Wednesday, May 27, 2009

Agribusiness As Usual

Right now the White House and a couple of Supreme Courts are getting a lot of attention, and deservedly so. President Obama has just named his first nominee to the US Supreme Court, one that isn't nearly as controversial as the spittle flecked conservative cadre would have us believe. On the same day, the California Supreme Court ruled against itself and in favor of the passage of Proposition 8, the anti-gay marriage ban. Both are very important stories for this nation to digest.

However, on the Hill, Congress is still in session (sorta kinda) and dealing with the more mundane issues of the budget, and there are some stories there which may, in the long run, have just as much of an impact on the future of this country. The Boston Globe delved into one of the budget issues yesterday in an editorial dealing with farm subsidies and who really benefits from them.

PRESIDENT OBAMA promised in February to "end direct payments to large agribusinesses that don't need them." Ever since, farm-belt politicians and lobbyists have been trying to crop-dust him into backing off - a sad testament to the power of farming interests over basic budget sense. ...

...Agricultural lobbyists like to pretend that they are protecting small farmers from financial ruin. While some families continue to eke out a modest living from the land, American farming is now an industrial-scale business. According to a December report by the US Department of Agriculture, the 8 percent of farms with sales of $250,000 or more make up a whopping 76 percent of all sales.

Federal direct payments disproportionately help large corporate farmers. While 40 percent of farms with sales under $250,000 received direct payments in 2006, 65 percent of farms with sales over $1 million received subsidies. In other words, the money goes to the farms that need it least.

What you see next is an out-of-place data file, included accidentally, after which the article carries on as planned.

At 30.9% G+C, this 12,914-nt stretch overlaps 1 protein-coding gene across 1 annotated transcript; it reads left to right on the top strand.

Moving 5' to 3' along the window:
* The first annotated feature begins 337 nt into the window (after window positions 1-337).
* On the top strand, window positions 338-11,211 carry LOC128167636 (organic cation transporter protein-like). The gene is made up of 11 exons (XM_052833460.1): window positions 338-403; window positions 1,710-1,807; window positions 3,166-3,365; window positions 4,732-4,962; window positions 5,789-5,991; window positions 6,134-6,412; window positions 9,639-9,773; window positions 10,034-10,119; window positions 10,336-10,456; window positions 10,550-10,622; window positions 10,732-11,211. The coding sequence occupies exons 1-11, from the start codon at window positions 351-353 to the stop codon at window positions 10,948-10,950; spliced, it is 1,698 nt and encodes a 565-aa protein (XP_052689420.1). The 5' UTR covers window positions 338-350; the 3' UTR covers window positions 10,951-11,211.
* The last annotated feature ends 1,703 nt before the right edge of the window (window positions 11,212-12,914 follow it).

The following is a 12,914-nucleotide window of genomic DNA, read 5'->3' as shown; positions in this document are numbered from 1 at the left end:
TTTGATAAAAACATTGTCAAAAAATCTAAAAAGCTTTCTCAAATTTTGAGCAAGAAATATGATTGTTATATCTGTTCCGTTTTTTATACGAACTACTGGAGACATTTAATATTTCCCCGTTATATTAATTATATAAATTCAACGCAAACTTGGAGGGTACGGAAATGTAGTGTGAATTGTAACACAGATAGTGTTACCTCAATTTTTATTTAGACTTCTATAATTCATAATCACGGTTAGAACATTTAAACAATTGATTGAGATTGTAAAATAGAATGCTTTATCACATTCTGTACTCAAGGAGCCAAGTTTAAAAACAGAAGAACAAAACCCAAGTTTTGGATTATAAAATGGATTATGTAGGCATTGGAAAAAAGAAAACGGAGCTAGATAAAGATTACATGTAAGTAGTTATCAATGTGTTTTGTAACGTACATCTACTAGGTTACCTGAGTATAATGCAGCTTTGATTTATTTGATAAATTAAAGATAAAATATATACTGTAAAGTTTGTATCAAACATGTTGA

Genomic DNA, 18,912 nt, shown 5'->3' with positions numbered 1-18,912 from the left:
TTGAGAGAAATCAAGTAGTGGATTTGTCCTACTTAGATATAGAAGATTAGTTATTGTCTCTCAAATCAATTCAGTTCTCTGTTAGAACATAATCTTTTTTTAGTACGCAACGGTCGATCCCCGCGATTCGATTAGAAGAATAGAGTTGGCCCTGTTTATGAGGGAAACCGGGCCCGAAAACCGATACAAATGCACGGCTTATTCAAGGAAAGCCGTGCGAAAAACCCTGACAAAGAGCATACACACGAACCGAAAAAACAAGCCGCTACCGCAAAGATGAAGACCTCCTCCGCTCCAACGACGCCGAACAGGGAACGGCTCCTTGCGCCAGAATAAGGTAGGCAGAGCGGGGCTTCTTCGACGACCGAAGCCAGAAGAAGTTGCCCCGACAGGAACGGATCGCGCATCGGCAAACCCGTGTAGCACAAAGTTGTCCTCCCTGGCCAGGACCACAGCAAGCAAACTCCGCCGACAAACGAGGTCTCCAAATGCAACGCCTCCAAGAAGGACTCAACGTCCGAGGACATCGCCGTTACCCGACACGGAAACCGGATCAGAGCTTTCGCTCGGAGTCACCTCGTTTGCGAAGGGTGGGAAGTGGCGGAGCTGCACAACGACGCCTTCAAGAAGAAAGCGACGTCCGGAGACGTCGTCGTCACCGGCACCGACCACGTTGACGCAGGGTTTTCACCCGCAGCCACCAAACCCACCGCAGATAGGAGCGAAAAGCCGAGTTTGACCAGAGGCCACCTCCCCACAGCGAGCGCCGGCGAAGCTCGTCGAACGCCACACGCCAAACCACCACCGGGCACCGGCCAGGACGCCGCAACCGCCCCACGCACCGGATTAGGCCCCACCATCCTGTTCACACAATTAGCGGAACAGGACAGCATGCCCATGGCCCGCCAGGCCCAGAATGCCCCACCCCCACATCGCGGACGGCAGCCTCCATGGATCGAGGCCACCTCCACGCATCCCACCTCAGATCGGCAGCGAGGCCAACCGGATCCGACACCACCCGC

Obama's proposal is quite modest, and has nothing to do with small farms. Rather, he wants to end direct subsidies to farms with an income of more than $500,000 a year. The administration also wants to reduce bloated crop insurance subsidies - another form of welfare for big corporate farms. But as the agribusiness lobby mobilizes, the administration hasn't put enough emphasis on its own proposals.

Once again we see that the "have-mores" still don't think they have enough. The effort to characterize President Obama's proposal to end subsidies only for the large corporations who run farms as an attempt to beat down the small "family farms" is laughable on its face, but only when the facts are presented, something this editorial did nicely. That's what our free press is supposed to do. It's nice to see that some take that responsibility seriously.



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